CM . . .
. Volume XIII Number 3 . . . . September 29, 2006
The story of The Conquest of Canada is about the early years of French activity in present day Nova Scotia, New Brunswick and Quebec. It portrays very realistically the problems the settlers faced, from the lack of supplies from France and occasional attacks by the Iroquois to the constant struggle to stay alive in the new world. It also shows the utter hopelessness of the missionaries' attempts to convert the natives to Christianity.
The author Wendel Messer, who previously wrote the highly acclaimed Sink: The Last Days of Driving, got his inspiration for his new book from Fortune & La Tour: The Civil War in Acadia, by M.A. MacDonald, published in 1983. Messer takes this story, and much more, and makes it come alive. The reader is transported back in time and becomes an eyewitness to this wonderful period in Canadian history. The Conquest of Canada is hard to put down and, judging the story by what history books tell us of the age of discovery, very accurate. Messer has a vivid imagination. His style is colourful and engaging as in the following example: “At the shock of the heat, the dead men sat up or rolled over, as if practicing for the inferno. A Turk and two Frenchmen rose upright and walked together with arms flailing and jaws wide open.” Messer's book will appeal to anyone with an interest in history and to those who just like a good story.
Much of the book deals with the search for "the relic of Eu," a fragment of bone from the body of Lawrence O' Toole, the patron saint of the Jesuit order who died in Normandy. The relic was supposed to work miracles, and, therefore, finding it became an obsession of the Jesuits. Keeping its location secret was also an obsession of the Recollets, a Franciscan order sent to New France to convert the natives to Christianity. They feared, quite rightly as it turned out, that their failure to win any converts would result in the much more zealous Jesuits being sent to replace them.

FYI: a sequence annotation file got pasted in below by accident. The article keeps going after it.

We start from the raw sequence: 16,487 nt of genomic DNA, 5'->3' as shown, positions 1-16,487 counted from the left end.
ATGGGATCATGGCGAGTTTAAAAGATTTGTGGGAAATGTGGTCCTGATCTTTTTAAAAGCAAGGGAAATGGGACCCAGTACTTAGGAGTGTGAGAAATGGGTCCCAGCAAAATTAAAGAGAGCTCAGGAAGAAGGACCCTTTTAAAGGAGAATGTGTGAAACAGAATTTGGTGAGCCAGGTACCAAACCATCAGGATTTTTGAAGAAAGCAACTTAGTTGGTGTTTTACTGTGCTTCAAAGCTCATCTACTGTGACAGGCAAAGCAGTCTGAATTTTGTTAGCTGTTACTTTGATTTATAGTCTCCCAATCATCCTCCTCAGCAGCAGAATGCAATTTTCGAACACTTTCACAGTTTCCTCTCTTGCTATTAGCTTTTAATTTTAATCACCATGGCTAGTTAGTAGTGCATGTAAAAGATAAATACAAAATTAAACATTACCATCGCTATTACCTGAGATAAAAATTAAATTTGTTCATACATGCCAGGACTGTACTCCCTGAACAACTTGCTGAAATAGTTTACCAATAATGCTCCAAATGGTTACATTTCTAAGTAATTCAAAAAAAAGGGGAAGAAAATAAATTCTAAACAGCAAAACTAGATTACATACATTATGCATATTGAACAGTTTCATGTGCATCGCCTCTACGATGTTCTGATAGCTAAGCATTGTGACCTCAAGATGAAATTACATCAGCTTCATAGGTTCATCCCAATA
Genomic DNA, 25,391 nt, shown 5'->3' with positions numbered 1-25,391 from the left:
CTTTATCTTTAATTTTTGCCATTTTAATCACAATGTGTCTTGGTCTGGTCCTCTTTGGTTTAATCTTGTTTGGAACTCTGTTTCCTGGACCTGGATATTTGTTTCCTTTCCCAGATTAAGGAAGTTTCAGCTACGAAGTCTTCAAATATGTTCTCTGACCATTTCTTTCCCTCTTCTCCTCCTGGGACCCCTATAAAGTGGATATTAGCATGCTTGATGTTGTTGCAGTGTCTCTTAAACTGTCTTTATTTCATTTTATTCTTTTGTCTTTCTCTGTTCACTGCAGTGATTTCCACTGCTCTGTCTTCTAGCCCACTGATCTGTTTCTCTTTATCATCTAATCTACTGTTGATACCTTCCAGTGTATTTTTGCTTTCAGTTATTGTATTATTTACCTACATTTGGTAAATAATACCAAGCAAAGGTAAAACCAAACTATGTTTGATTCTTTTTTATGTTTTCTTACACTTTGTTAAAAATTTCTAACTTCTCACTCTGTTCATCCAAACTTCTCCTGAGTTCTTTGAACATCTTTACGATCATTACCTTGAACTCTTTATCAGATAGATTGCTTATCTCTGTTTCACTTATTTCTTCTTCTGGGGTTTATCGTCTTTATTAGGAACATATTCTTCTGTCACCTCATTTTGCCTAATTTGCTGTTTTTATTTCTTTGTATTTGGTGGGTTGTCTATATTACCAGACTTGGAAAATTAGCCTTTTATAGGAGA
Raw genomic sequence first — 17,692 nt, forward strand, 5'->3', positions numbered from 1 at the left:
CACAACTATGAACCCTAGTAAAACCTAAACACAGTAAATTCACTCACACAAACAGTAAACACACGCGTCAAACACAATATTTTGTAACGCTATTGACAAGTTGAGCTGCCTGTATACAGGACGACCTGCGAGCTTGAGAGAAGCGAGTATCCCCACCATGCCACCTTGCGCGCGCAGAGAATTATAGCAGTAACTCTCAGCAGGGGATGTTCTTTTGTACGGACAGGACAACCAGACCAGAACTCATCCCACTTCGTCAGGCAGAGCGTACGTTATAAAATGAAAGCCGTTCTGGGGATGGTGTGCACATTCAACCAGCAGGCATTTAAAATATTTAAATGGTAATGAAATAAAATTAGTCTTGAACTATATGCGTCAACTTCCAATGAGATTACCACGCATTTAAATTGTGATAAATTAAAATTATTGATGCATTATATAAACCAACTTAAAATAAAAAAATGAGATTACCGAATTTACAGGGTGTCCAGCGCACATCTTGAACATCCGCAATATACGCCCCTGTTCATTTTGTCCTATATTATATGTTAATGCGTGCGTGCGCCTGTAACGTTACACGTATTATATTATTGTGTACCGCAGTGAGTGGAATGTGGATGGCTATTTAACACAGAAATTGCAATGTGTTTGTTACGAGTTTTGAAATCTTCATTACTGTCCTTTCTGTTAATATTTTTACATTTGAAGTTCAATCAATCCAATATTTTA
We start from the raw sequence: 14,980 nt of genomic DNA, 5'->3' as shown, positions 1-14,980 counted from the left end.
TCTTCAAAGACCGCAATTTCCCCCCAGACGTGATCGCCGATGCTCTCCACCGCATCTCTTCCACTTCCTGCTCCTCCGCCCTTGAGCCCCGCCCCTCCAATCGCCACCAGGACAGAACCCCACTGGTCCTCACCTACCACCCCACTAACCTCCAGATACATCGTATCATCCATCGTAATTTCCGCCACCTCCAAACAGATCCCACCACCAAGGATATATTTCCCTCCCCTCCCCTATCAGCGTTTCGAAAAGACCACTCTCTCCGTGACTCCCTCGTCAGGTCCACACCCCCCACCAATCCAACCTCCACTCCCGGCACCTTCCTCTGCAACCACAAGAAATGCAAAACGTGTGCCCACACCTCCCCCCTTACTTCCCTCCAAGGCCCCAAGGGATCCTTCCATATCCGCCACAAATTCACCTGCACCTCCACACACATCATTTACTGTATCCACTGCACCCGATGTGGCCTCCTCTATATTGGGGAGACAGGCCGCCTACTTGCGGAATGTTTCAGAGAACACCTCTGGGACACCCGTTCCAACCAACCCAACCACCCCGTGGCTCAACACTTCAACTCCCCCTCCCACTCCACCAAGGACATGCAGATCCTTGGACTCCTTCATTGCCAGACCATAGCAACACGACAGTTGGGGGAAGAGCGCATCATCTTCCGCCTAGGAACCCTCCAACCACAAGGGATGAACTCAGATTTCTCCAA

The Jesuits had a greater impact on early Canada than the Recollets. Their rivalry is an interesting element of The Conquest. The former, with the support of powerful people in France, such as Cardinal Richelieu, eventually supplanted the Recollets. The reward for some of them, including Jean Brébeuf, who has a brief part in The Conquest, was torture and death at the hands of the Iroquois.
An interesting aspect of the story deals with the superstitious nature of Catholic theology at this time. A number of the characters in the story have dreams, which are interpreted according to the dreamers' understanding of Catholic theology. This theology is always considered superior to that of the natives, which is believed to be witchcraft and the work of the devil. In fact, because of the French inability to convert natives, North America is considered to be "Beelzabub's domain." However, in The Conquest of Canada there is little to distinguish between French and native spirituality, hence the unwillingness of the natives to give up their beliefs for those of the French.
There are two maps in the book, one of Acadia (Nova Scotia and New Brunswick) and one of North America from present day Quebec City to Lake Superior. They show the tribal lands of the native nations mentioned in the story as well as the routes of journeys taken by Champlain and others. They are useful, allowing the reader to grasp the magnitude of the effort required to cover great distances in seventeenth century North America. A few illustrations, such as the painting of Champlain taking leave of Brulé on Lake Simcoe 1615, as shown on Messer's web site, would also have been welcomed.
Thomas F. Chambers, who lives in North Bay, ON, is a retired college teacher.
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Copyright © the Manitoba Library Association. Reproduction for personal use is permitted only if this copyright notice is maintained. Any other reproduction is prohibited without permission.